Even Beastly films can generate Beautiful revenues
“You and your kids want Happily Ever After? Dust off the DVD of the 1991 original.” This was the opinion of Ty Burr, film critic at the Boston Globe, and one of Rotten Tomatoes ‘Top Critics’, in regards to Disney’s latest live animation remake, Beauty and the Beast. To be fair to Disney, he’s in a minority. Although he gave the film a paltry 2 out of 4, the majority of critics seemed to like it.
But guess what? It doesn’t matter (well, to investors, anyway – your daughter may disagree). Disney will still rake in huge numbers from the box office, and it will sell countless merchandise units to little girls (and probably their mums, who are likely to have grown up with Burr’s beloved 1991 animation) all over the world. Even if it’s awful.
Of course, it won’t be awful. When you say a Disney film is “awful” what you really mean is it’s not as good as the studio’s best work – which is, frankly, some of the greatest entertainment in the world.
That’s why audiences are willing to take a punt on whatever the company puts out: even if it’s not the best stuff they’ve done, it is guaranteed to be well-written, big budget, and family friendly. And, it will almost certainly star your kids’ favourite actors and give you some birthday present inspiration.
In the last few years, Disney has played with live action updates to its animated canon more than once. The most recent addition to this stable of films is the live action Jungle Book. A resounding success with audiences, the film raked in $364 million in domestic ticket sales (US). If Beauty and the Beast matches that, it will have grossed twice as much as this year’s top release!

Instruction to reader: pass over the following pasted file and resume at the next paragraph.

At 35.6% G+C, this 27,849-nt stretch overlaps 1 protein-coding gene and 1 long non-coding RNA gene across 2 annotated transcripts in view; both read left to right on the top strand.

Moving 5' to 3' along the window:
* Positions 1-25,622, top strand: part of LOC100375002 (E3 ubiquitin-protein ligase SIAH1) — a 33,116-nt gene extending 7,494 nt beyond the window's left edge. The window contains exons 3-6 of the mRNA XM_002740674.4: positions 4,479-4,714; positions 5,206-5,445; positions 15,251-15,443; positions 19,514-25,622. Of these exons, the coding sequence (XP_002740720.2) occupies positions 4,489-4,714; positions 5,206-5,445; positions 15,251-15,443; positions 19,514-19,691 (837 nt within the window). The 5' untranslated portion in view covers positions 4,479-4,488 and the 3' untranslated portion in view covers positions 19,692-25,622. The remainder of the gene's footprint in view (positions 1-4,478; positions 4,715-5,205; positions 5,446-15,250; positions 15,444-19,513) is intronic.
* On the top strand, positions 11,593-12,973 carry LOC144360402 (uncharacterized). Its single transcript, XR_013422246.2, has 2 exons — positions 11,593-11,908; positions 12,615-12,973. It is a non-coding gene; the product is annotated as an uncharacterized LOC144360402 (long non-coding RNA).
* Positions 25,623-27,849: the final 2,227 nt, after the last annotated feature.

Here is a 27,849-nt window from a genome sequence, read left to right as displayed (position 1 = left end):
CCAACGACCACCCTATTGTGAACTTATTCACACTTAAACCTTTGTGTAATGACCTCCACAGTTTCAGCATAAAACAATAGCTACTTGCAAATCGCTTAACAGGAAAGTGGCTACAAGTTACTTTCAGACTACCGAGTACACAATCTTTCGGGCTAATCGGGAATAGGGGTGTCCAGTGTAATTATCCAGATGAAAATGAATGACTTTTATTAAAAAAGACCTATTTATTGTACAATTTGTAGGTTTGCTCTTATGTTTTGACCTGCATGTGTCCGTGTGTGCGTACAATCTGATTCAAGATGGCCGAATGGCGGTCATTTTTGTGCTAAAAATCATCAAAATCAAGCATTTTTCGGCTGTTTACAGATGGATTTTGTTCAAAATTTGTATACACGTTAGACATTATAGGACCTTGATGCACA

Maleficent, another foray into the live action world starring Angelina Jolie as the titular character – the dastardly villain from Disney’s 1959 Sleeping Beauty – was less well received by critics, ranking a decidedly average 50% on Rotten Tomatoes. But it still brought in a very respectable $241.4 million at the US box office.
Beauty and the Beast opened this week, so we won’t have to wait too long before we get some figures over how well its done. And of course, the real money-spinner for Disney is likely to be merchandising. With the phenomenal hype surrounding this film, a lot of little girls are going to be wanting Belle dolls over the next few months.
Dominion holds The Walt Disney Company in its Global Trends Luxury Fund.
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